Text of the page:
What happened

Shares of Chinese fishing company Pingtan Marine Enterprise (NASDAQ:PME) collapsed on Wednesday, tumbling 28.2%. The shares fell again on Thursday, down 3.4% more. But then, a miracle happened: On Friday, Pingtan stock bounced back, and was riding 20.4% higher as of 1:20 p.m. EDT.

So what

Up until today, Pingtan stock was suffering the ill effects of a short attack spawned by an analyst at Aurelius Value, which alleged the company was engaged in such "fraudulent and illegal activities" as "poaching, and even human trafficking."

Obviously, those are distasteful subjects. So what has Pingtan done to address them? Following the old adage that "if you don't like the argument, just change the subject," Pingtan today issued an announcement disregarding Aurelius's allegations and instead putting itself into a new narrative entirely. Pingtan Marine, you see, is entering the age of e-commerce.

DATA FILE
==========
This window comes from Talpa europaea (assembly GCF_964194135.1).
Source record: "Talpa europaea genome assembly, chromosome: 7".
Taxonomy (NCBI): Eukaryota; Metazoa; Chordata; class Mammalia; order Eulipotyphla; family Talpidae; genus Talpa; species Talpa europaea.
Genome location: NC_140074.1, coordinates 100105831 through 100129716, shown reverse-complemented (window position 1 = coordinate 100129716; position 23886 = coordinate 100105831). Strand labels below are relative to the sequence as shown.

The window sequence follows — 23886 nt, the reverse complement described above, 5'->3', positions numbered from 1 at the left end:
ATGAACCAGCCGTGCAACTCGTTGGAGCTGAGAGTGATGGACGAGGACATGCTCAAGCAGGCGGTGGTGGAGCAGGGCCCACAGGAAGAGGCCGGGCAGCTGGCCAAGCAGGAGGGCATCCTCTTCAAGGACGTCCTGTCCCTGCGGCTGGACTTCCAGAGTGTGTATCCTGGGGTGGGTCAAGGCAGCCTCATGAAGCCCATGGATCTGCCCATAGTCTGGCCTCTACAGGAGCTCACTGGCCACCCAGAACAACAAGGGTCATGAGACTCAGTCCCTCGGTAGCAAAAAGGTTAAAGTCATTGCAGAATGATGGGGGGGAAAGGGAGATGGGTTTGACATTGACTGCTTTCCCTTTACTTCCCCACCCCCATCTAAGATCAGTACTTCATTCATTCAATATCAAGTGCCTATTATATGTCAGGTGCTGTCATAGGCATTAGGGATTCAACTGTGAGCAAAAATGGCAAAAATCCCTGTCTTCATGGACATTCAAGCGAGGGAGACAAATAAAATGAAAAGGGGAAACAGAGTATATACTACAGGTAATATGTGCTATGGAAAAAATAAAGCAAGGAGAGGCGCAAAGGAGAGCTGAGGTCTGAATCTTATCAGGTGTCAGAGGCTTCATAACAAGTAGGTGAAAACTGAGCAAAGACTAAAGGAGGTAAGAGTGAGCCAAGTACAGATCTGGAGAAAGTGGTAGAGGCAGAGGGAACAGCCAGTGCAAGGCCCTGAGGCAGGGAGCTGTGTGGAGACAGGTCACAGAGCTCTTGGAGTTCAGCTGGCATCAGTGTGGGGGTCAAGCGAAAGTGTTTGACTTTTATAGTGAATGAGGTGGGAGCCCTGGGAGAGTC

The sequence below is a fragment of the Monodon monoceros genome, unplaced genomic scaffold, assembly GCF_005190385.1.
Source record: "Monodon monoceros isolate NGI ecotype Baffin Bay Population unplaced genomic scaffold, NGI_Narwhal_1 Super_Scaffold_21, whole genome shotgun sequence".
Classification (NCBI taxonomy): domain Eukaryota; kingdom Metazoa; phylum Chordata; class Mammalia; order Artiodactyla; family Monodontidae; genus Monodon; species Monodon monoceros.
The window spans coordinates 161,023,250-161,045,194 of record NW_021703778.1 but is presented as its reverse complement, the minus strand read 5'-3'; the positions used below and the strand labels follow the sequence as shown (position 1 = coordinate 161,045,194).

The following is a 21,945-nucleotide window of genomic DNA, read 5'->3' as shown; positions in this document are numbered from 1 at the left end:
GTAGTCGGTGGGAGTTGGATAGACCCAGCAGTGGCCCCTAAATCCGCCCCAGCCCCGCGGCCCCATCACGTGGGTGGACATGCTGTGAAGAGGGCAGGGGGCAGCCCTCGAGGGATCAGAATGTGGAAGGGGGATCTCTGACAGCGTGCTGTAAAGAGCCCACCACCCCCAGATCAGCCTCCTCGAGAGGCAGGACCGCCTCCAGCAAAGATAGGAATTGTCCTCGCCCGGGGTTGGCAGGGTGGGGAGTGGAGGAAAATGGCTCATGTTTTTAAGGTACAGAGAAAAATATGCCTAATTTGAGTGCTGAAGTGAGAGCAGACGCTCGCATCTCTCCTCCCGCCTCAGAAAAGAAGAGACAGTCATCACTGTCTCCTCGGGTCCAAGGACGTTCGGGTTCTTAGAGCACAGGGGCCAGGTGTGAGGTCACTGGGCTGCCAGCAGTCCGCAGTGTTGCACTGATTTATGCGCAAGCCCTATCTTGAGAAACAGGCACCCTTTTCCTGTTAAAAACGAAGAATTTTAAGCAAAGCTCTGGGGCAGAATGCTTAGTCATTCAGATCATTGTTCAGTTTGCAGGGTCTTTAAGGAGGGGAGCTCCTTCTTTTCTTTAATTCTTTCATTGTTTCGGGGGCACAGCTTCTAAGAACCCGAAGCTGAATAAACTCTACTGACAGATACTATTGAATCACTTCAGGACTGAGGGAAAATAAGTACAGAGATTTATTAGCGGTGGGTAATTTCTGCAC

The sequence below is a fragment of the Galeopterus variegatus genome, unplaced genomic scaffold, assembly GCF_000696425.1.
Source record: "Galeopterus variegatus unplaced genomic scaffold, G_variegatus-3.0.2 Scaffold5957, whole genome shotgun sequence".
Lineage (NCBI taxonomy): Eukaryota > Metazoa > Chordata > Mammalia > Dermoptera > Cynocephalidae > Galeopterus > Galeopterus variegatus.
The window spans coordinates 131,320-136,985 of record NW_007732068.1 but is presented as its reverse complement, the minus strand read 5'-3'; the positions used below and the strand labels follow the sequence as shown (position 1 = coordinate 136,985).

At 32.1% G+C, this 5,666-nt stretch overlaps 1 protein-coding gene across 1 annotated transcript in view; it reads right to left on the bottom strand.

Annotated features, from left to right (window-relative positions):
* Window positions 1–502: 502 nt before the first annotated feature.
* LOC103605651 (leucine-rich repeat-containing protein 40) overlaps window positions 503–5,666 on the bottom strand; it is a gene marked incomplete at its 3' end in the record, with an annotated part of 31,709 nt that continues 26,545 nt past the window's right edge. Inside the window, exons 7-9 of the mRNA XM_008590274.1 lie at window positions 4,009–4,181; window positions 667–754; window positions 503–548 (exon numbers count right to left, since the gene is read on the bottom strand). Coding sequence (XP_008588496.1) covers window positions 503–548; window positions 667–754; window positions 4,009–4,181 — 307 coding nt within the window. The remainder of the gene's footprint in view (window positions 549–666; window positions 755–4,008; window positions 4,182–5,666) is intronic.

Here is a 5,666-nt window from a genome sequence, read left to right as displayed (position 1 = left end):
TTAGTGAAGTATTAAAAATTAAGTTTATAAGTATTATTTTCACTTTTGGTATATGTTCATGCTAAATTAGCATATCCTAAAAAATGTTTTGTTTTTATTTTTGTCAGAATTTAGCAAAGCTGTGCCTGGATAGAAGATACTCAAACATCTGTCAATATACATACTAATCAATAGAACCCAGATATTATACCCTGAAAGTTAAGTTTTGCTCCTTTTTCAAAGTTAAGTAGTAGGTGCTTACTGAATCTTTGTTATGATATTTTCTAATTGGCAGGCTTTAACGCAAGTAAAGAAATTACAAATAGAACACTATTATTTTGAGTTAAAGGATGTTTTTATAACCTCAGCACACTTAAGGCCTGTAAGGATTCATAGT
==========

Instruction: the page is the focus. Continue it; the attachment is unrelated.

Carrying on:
As announced this morning, Pingtan has signed an agreement with Shanghai City Supermarket Co. and Shenzhen Honglicun Restaurant Co. to "provide its deep ocean fish products directly to City Shop and Honglicun as a primer [sic] supplier."

Dead fish on ice.

Thanks to a well-timed press release, Pingtan stock no longer "sleeps with the fishes." Image source: Getty Images.

Now what

Pingtan notes that its new customers are "two major competent companies" in China, and says it's "directly [entering] the e-commerce and restaurant chain" in order to "continue to rapid expand our presence in China."

None of that does much to answer the allegations of poaching (or human trafficking) that Aurelius has raised, of course. Nor does it explain what selling fish to a supermarket and a restaurant has to do with "e-commerce," for that matter. But Pingtan's announcement does seem to have distracted investors away from Pingtan's legal troubles for the time being, and for that at least, shareholders can be grateful.

Rich Smith has no position in any stocks mentioned. The Motley Fool has no position in any of the stocks mentioned. The Motley Fool has a disclosure policy.